As a Catalina High School senior in 1987-88, Rich Griffith was a standout player for a Trojans football team that finished 0-10. But Arizona coach Dick Tomey looked beyond the statistics and offered Griffith, a lineman/tight end, a scholarship. After all, Griffith was about 6-5, 235 when he was 17. He was also a rebound-clearing standout on the Catalina basketball team. By 1992, when the “Desert Swarm” era began at Arizona, Griffith was on the other side of the ball, a starting tight end and H-back, working the trenches for a team that beat three Top 25 teams and went to the Sun Bowl.
“Rich would do anything to help us win,” Tomey said. “He finds the positive. He’s a winner.”
A few months later, New England Patriots coach Bill Parcells drafted Griffith in the fifth round. He had caught 26 passes for 363 yards — including a game-changing touchdown pass in the 1989 Territorial Cup against Arizona State — but the Patriots liked Griffith for his intangibles. He ultimately played in 90 NFL games, most as a long-snapper for the Patriots and Jacksonville Jaguars, with whom Griffith played in their inaugural season, 1995. He caught 16 passes for the ’95 Jags and played through the 2001 season before retiring from football.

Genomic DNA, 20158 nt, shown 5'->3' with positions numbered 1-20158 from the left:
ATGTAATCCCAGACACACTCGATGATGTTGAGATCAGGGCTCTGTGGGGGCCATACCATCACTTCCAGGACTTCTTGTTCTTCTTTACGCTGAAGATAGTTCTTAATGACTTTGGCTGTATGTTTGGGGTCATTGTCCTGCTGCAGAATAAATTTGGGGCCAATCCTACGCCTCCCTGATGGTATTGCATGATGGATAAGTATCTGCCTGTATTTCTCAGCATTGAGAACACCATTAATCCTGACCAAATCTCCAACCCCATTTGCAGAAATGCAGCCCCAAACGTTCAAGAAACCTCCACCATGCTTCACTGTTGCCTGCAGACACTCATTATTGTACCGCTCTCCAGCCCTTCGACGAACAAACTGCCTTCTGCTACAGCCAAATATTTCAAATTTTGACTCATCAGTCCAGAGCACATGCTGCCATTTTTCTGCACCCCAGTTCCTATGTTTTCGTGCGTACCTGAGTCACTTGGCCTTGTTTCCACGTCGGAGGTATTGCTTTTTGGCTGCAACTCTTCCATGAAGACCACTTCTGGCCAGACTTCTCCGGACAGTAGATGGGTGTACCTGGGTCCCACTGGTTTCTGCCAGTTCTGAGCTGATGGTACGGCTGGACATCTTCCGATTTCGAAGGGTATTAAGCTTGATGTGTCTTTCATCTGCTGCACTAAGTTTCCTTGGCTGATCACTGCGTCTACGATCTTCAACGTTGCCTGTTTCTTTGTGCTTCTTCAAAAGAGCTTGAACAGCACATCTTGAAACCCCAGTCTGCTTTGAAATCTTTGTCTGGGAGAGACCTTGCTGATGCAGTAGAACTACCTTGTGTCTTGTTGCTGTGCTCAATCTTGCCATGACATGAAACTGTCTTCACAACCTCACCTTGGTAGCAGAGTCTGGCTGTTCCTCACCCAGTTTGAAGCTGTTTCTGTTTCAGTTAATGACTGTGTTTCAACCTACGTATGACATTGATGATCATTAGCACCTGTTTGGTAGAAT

“After 17 years of that being your job, it’s almost like a biological clock for women,” said Griffith upon his retirement. “This time of year, at spring, my body says it’s time to get ready for football. But I strongly believe the same passion I had for football, I’ll be able to use for this. Football is temporary, no matter how you look at it. I’ll be doing this type of work for the rest of my life now.”
After leaving the NFL, Griffith became the director of Fellowship of Christian Athletes in northeast Florida. He later became campus pastor at the Woodman Valley Chapel in Colorado Springs. At Arizona, he endured knee surgery and several other injuries but was able to start 40 games for the Wildcats as Tomey built a winning program. Griffith was the same type of contributor in the NFL. He was nominated for the 1996 NFL Man of the Year award. A year later, he was a finalist for the Byron “Whizzer” White award for community service and outreach.